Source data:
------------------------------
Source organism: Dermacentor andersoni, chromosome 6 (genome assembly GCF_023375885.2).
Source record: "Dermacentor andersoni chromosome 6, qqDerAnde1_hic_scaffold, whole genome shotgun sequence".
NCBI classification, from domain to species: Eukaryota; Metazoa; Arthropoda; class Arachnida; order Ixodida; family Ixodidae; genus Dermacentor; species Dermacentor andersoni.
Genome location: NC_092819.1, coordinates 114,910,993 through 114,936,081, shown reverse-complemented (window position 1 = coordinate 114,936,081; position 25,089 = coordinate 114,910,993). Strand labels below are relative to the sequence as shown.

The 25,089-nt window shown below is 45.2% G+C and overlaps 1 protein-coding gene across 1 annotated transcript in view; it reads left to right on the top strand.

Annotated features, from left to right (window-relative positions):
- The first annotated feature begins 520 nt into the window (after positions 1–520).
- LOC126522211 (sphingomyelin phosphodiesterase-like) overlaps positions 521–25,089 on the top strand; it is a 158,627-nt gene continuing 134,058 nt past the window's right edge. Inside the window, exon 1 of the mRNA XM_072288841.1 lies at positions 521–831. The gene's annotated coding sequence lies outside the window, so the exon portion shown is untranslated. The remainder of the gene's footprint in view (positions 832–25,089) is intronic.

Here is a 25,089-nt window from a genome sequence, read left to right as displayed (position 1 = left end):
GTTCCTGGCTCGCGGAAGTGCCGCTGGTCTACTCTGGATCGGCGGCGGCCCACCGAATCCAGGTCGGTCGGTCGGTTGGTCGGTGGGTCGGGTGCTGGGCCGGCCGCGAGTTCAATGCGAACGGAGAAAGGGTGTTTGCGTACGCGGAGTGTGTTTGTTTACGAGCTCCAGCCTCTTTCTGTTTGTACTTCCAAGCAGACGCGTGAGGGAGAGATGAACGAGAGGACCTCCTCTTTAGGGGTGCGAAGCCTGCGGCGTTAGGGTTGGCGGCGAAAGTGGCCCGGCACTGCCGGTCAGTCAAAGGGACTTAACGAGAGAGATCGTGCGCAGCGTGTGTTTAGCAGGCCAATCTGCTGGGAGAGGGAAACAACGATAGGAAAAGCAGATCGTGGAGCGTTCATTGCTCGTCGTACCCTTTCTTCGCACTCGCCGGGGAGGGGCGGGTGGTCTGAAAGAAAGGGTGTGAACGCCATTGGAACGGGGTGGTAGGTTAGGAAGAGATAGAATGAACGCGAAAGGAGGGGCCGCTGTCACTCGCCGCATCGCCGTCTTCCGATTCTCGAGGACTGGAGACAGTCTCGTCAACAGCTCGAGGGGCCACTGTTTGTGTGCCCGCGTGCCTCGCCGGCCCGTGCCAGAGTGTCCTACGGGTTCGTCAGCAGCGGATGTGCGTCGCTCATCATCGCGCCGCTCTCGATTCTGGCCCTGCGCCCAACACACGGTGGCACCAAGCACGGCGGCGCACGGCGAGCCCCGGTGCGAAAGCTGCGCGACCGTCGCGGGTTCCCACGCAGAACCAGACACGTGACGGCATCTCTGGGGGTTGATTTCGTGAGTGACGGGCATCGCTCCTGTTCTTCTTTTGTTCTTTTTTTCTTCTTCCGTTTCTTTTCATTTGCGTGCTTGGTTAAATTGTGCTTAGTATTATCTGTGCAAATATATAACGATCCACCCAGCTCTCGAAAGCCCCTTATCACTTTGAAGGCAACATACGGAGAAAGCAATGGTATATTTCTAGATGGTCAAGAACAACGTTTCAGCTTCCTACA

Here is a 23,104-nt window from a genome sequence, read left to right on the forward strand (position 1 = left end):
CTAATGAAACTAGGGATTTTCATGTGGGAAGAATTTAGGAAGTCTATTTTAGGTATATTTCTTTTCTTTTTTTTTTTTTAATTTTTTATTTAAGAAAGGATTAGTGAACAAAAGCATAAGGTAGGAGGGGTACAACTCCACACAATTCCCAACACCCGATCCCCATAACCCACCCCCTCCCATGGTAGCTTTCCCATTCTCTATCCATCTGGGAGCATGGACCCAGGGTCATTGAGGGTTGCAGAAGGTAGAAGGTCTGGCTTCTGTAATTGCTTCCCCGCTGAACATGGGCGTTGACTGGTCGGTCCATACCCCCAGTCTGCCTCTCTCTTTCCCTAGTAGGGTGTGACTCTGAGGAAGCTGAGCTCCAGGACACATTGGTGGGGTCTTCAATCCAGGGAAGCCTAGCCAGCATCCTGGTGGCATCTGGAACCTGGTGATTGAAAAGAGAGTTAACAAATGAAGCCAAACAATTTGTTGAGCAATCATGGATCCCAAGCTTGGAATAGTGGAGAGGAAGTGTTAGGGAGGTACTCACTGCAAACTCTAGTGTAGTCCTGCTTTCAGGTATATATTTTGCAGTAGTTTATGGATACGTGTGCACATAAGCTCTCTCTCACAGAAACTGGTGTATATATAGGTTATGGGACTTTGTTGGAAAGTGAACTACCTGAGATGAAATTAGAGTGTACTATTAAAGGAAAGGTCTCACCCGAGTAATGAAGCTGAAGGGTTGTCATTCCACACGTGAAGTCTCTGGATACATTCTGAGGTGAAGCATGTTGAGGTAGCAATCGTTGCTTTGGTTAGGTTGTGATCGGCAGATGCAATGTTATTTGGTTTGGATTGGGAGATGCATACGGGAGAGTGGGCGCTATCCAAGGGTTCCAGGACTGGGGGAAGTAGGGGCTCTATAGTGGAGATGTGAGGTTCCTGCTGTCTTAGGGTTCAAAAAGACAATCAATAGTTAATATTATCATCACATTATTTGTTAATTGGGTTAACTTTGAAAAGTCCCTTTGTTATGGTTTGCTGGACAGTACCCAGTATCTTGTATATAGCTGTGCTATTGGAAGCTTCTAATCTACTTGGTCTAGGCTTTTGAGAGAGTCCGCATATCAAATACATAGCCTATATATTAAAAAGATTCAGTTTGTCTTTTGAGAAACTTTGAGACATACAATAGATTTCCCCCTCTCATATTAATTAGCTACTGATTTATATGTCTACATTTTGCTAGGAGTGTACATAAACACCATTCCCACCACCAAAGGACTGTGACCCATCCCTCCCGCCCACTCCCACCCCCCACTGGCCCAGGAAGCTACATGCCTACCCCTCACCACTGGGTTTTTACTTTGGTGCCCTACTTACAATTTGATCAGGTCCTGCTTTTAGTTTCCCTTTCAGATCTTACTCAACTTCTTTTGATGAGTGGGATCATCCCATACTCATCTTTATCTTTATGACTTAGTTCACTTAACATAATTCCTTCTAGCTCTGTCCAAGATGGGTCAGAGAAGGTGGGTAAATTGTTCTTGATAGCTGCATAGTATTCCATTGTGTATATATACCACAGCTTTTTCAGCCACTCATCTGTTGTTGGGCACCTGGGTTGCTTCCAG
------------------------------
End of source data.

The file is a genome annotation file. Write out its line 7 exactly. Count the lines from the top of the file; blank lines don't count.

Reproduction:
- The first annotated feature begins 520 nt into the window (after positions 1–520).